Battery will not keep charge

1999 Lexus ES300 - 92K miles. I have had a reaccuring problem with the battery for the last three years. The battery will not hold a charge. The problem has become so bad that it is nolongerjust an annoyance. I have changed out batteries and alternators over the years. Less that thirty days ago I replaced both the alternator and the battery and had the belt examined - it was not replaced.Two days ago battery dies. I did not take it back to the shop that last did the work. The person who did look at it found that the positive connection was as tight as it could be but was still loose on the terminal. It was replaced.

The battery lost its charge again today and had to be jumped twice to get it home. As I was on the way home the turn signal stoped working so I turned off the a/c and cut all unneccesary power drains to get home.

I live in south Louisianna so the a/c is almost always on.

I have noticed over the last three year that when the moter is reved the lights dim.

Suggestions greatly appreciated

Have a parasitic load test performed to see if something is draining the battery, then have the alternator tested by someone who knows what they are doing and has the equipment to do it.

I totally agree with Caddyman’s good advice. Take it to a shop that can find the battery drain problem and check the charging system doing a load test.

Battery cable connections should be snug but not over tightened. Which I think is a pretty common mistake. By tightening the connections too much it stretches the clamp connector and damages it.

You’ve been paying for incompetence.

The battery should have been checked for a drain along time ago. You may not have needed the new alternators and batteries.

A parasitic drain does not explain this symptom:

I have noticed over the last three year that when the moter is reved the lights dim

Either the belt is slipping or you have some other weird problem. Too bad I can’t read the post with this reply box glued in front of it so I can see if you had the belt replaced and the pulleys etc inspected.

The part about the lights dimming when the motor is revved goes against all logic. If the motor is revved, the alternator had greater potential to produce current. The regulator reduces current to the rotator of the alternator to keep the voltage from going too high. The regulator would have to be over regulating to do this.

Most Toyota’s have the regulator built into the alternator so when you change it, you also change the regulator. It could be in the wiring to the alternator, possibly one of the wires where it is crimped to the connector has many broken strands or the wire to terminal part of the connector has gotten corroded or somehow the crimp got loose.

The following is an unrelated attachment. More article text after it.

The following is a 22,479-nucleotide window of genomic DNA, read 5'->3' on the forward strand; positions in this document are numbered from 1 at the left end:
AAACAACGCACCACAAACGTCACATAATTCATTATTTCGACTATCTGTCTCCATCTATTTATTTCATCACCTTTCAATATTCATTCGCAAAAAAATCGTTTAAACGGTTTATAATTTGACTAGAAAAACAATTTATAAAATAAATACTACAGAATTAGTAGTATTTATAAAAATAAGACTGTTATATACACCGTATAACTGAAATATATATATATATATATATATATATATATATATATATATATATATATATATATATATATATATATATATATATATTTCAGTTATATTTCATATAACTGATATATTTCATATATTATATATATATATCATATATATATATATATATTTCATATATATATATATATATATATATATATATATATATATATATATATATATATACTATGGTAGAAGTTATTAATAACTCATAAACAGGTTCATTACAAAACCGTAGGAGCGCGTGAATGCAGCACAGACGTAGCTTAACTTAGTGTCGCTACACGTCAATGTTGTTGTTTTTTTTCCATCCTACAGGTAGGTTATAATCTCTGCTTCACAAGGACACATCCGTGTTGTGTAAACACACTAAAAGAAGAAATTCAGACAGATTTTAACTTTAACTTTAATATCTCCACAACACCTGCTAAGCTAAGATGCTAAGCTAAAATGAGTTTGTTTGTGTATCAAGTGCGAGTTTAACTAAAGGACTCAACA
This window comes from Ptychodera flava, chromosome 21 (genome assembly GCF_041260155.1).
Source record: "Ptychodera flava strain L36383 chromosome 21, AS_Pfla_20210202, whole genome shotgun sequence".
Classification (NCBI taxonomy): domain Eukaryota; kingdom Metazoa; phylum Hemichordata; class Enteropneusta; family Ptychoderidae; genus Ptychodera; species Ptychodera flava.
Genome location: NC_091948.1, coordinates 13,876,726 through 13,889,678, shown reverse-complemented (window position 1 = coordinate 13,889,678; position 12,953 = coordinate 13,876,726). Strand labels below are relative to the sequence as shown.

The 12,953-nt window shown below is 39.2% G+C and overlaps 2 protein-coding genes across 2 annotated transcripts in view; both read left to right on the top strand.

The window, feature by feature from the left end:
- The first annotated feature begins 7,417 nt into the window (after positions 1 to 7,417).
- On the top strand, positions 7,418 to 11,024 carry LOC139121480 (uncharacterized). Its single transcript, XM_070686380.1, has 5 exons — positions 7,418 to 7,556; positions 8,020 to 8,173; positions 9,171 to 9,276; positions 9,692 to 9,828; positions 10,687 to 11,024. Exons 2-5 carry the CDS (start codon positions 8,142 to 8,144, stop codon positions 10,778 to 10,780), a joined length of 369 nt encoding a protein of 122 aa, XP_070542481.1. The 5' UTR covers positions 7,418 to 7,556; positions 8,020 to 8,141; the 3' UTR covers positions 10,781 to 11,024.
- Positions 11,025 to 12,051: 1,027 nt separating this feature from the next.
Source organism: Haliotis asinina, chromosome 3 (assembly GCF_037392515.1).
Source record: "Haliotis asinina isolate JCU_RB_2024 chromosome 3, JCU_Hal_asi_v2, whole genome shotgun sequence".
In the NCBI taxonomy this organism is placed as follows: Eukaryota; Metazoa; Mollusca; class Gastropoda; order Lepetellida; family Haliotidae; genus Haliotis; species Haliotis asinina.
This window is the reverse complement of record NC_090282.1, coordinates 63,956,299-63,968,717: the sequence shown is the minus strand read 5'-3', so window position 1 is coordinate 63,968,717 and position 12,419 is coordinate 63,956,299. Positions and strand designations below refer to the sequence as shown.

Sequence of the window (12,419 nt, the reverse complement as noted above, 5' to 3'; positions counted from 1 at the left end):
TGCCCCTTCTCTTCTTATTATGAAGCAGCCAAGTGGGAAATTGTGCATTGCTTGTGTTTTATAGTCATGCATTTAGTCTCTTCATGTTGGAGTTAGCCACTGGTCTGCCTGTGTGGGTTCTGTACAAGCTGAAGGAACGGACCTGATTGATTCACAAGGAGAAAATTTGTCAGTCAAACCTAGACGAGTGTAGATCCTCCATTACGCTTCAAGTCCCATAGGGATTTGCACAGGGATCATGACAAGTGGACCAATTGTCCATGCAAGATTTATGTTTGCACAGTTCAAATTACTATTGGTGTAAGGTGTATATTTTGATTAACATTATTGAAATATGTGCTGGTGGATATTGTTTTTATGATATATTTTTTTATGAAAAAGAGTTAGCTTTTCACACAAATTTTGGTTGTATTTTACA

Also have them check the negative battery terminal at the chassis or engine terminal. Possibly this end is loose. Also check the engine to chassis ground straps.

***A parasitic drain does not explain this symptom:

I have noticed over the last three year that when the moter is reved the lights dim ***

I agree. If the problem is a parasitic drain, the battery should charge if the car can get started at all and symptoms of low voltage/battery should go away after driving a while, No?

Since the battery and alternator have been replaced, I’d have to go with some sort of wiring issue in the charging/battry system. My first three thoughts would be:

.Maybe a bad ground connection from the battery to the Engine,

.Or maybe a corroded positive battery cable (battery acid sometimes gets under the insulation and converts the wire to Copper Sulfate – which is pretty, but is a lousy conductor)

.Or maybe some sort of problem with the battery charge indicator? I’m not sure how this would work, but there’s a wire there that could maybe, somehow, cause the alternator to work poorly by somehow reducing the field current that the alternator needs in order to alternate.

… How about the belt? Is there anything else on the belt that could have bad bearings and could be causing the belt to slip a lot? It’d make a noise?

None of this seems very likely, but something must be causing the problem.

I have had the same battery problems with my previous 1997 SC 400 and in my current 1999 SC 400. The problem is most likely not with your battery or the alternator.

I have found by replacing the factory cable connectors to the battery with Marine type LEAD connectors that are painted, except for the areas in contact with the battery post and cables will correct the problem!

I discovered after numerous dead battery situations in both cars that the alternator was putting out the required 14.2 V (the nominal value), but the battery was not charging. Therefore the only problem could be that the charge was not getting to the battery. I replaced the connectors with new factory connectors that were flimsy aluminum. This did not solve the problem.

I finally got a good conduction current into the battery after replacing the battery connectors with plain old lead type connectors that can be purchased at any pep boys for less than five bucks.

I have since utilized the Marine connectors in my 1999 SC 400, because they are painted on any surface other than connection to the cables and the battery terminal to prevent shorts.

Hopefully this will help correct your problem as well.

PS: my brother who is a certified mechanic actually uses spray paint or grease on the battery post after tightening the connection in order to prevent oxidation of the connection.